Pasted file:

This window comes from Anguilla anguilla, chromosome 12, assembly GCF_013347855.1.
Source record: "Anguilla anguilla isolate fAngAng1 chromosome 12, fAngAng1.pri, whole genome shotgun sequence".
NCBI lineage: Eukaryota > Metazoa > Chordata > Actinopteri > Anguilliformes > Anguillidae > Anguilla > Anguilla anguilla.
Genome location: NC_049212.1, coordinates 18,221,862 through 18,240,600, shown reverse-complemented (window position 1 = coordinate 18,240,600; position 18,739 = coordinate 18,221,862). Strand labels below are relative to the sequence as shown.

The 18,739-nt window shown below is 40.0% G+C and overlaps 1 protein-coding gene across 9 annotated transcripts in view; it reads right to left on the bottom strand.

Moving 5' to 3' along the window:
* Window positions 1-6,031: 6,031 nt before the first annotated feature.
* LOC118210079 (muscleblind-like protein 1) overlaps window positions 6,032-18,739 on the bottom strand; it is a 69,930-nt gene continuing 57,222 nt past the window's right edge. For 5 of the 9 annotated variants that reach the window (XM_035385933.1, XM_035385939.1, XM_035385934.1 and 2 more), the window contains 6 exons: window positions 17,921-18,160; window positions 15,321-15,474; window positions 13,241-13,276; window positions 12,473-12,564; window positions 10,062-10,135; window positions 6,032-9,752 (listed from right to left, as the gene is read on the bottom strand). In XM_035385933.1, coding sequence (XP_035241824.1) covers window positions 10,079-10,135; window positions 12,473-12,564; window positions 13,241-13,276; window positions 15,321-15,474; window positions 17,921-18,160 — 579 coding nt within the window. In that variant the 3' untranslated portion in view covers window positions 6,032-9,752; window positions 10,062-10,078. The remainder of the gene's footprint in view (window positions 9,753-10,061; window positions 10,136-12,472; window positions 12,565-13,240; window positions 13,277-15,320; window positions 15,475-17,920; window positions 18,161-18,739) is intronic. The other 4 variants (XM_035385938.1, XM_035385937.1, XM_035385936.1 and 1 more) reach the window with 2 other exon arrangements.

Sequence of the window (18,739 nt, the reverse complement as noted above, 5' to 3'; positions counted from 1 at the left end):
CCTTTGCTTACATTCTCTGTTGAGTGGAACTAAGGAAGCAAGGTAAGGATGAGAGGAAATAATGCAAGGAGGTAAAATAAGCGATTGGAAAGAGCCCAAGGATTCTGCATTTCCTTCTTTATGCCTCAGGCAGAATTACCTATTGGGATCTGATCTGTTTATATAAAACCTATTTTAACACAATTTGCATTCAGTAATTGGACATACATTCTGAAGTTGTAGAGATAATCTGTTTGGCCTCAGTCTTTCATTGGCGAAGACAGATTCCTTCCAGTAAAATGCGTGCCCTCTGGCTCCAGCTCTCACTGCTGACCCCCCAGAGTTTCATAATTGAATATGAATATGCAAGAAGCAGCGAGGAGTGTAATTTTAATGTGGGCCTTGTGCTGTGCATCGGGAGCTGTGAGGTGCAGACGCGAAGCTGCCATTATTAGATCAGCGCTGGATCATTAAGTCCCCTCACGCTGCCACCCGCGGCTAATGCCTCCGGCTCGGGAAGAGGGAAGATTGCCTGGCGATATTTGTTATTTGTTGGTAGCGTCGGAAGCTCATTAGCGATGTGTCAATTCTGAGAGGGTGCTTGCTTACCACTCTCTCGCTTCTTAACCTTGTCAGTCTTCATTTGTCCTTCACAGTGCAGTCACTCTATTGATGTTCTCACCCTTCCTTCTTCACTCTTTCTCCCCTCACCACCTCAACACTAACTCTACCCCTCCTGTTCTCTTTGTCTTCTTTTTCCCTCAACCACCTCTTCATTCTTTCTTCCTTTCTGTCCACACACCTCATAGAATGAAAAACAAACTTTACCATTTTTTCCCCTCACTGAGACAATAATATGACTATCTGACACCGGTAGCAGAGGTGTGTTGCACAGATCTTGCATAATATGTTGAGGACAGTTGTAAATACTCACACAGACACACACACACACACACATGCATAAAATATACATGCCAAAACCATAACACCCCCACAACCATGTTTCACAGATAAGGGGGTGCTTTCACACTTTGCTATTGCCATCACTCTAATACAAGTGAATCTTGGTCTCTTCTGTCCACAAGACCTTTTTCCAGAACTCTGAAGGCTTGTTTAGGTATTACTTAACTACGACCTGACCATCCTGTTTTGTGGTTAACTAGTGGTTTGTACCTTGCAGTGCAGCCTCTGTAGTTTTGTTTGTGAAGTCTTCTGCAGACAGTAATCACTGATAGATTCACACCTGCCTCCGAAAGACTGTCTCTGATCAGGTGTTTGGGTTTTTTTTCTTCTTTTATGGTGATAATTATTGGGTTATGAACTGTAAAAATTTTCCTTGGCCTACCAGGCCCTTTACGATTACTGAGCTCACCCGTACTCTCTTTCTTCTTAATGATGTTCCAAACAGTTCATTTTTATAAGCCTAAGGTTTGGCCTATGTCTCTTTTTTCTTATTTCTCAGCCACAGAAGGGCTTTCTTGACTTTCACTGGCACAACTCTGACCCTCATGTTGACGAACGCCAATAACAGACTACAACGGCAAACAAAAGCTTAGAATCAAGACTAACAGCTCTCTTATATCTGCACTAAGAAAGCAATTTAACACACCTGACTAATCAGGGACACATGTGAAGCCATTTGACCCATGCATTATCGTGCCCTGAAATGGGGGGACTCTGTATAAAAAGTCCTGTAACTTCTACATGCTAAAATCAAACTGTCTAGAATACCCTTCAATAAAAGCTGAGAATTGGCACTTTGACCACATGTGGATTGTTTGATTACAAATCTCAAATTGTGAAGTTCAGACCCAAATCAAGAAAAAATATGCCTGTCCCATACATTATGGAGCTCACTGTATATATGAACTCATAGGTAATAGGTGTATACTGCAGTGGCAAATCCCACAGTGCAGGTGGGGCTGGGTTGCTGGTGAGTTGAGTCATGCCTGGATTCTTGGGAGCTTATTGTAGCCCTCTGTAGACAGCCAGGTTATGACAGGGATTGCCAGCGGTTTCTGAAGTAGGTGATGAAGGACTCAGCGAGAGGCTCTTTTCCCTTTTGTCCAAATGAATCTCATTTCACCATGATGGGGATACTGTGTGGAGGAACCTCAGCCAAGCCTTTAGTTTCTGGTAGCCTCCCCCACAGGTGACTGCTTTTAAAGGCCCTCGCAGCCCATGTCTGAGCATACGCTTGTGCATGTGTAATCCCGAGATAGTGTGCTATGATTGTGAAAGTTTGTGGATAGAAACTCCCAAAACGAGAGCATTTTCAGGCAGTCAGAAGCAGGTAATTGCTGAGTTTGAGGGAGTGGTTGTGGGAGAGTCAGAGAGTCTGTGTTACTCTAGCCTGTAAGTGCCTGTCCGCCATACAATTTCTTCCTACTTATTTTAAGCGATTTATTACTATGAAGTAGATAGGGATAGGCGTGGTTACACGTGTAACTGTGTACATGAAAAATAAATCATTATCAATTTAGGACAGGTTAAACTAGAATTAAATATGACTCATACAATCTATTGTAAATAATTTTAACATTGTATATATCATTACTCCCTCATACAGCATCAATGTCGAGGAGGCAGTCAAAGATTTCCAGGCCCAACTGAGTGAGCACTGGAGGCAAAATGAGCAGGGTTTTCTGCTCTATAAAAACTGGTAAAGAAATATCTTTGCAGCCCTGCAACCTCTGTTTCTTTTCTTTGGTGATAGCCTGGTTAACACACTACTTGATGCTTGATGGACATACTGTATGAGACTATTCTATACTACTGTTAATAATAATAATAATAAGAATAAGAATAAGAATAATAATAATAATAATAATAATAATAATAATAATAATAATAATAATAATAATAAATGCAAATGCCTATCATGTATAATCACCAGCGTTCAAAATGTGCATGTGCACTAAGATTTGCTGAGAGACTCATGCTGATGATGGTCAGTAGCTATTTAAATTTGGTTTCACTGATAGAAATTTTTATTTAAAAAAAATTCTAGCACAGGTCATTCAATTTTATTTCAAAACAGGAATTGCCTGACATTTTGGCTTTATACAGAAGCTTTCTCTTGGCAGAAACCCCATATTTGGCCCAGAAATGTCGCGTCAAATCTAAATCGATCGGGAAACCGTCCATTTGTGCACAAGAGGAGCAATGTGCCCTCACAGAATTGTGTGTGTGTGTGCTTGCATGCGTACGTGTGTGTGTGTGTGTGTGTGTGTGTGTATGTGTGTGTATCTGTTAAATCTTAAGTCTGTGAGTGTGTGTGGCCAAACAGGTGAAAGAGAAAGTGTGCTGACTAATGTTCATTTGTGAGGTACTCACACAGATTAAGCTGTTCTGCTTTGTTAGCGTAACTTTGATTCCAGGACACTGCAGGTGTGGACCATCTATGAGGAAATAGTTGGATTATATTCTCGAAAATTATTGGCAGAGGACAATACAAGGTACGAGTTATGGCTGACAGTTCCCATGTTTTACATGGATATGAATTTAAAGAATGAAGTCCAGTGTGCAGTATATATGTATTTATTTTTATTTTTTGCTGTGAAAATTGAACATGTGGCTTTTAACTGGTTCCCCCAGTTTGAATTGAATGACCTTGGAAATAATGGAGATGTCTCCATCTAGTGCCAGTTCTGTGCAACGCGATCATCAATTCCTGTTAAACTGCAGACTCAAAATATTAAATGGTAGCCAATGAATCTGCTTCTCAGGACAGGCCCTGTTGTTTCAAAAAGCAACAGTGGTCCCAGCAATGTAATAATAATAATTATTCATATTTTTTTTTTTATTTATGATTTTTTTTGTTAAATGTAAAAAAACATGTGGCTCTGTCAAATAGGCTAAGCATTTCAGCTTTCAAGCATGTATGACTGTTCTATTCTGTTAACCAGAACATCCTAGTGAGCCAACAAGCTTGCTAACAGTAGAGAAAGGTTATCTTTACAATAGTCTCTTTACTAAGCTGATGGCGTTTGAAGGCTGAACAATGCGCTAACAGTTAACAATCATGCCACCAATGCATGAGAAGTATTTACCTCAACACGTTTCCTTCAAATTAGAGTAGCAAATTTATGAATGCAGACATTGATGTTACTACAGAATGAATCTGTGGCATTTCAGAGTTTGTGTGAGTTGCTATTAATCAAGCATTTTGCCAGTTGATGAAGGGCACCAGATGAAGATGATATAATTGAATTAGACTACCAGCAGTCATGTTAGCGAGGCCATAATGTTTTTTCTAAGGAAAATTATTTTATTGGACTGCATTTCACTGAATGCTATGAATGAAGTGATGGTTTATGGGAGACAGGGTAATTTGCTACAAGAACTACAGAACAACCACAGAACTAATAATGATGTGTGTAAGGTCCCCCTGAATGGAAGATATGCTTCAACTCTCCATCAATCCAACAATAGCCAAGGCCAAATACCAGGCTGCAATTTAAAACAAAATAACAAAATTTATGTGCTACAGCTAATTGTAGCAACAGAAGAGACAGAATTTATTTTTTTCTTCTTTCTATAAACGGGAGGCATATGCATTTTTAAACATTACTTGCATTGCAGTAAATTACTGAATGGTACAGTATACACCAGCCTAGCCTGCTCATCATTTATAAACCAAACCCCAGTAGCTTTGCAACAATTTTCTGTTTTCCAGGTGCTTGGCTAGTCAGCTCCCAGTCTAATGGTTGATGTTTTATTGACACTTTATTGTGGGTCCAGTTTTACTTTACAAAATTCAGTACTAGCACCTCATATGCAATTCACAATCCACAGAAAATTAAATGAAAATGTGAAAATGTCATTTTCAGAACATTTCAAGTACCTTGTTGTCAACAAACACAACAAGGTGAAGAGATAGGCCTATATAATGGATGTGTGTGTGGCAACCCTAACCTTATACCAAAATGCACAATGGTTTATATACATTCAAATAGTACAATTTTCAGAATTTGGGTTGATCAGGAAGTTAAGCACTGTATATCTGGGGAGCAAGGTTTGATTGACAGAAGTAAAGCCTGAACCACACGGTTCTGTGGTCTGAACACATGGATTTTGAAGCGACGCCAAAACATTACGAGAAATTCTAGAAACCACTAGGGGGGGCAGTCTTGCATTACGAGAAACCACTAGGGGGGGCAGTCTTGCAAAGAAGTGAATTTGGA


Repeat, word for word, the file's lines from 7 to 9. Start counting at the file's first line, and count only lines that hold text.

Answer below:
* Window positions 1-6,031: 6,031 nt before the first annotated feature.
* LOC118210079 (muscleblind-like protein 1) overlaps window positions 6,032-18,739 on the bottom strand; it is a 69,930-nt gene continuing 57,222 nt past the window's right edge. For 5 of the 9 annotated variants that reach the window (XM_035385933.1, XM_035385939.1, XM_035385934.1 and 2 more), the window contains 6 exons: window positions 17,921-18,160; window positions 15,321-15,474; window positions 13,241-13,276; window positions 12,473-12,564; window positions 10,062-10,135; window positions 6,032-9,752 (listed from right to left, as the gene is read on the bottom strand). In XM_035385933.1, coding sequence (XP_035241824.1) covers window positions 10,079-10,135; window positions 12,473-12,564; window positions 13,241-13,276; window positions 15,321-15,474; window positions 17,921-18,160 — 579 coding nt within the window. In that variant the 3' untranslated portion in view covers window positions 6,032-9,752; window positions 10,062-10,078. The remainder of the gene's footprint in view (window positions 9,753-10,061; window positions 10,136-12,472; window positions 12,565-13,240; window positions 13,277-15,320; window positions 15,475-17,920; window positions 18,161-18,739) is intronic. The other 4 variants (XM_035385938.1, XM_035385937.1, XM_035385936.1 and 1 more) reach the window with 2 other exon arrangements.

Sequence of the window (18,739 nt, the reverse complement as noted above, 5' to 3'; positions counted from 1 at the left end):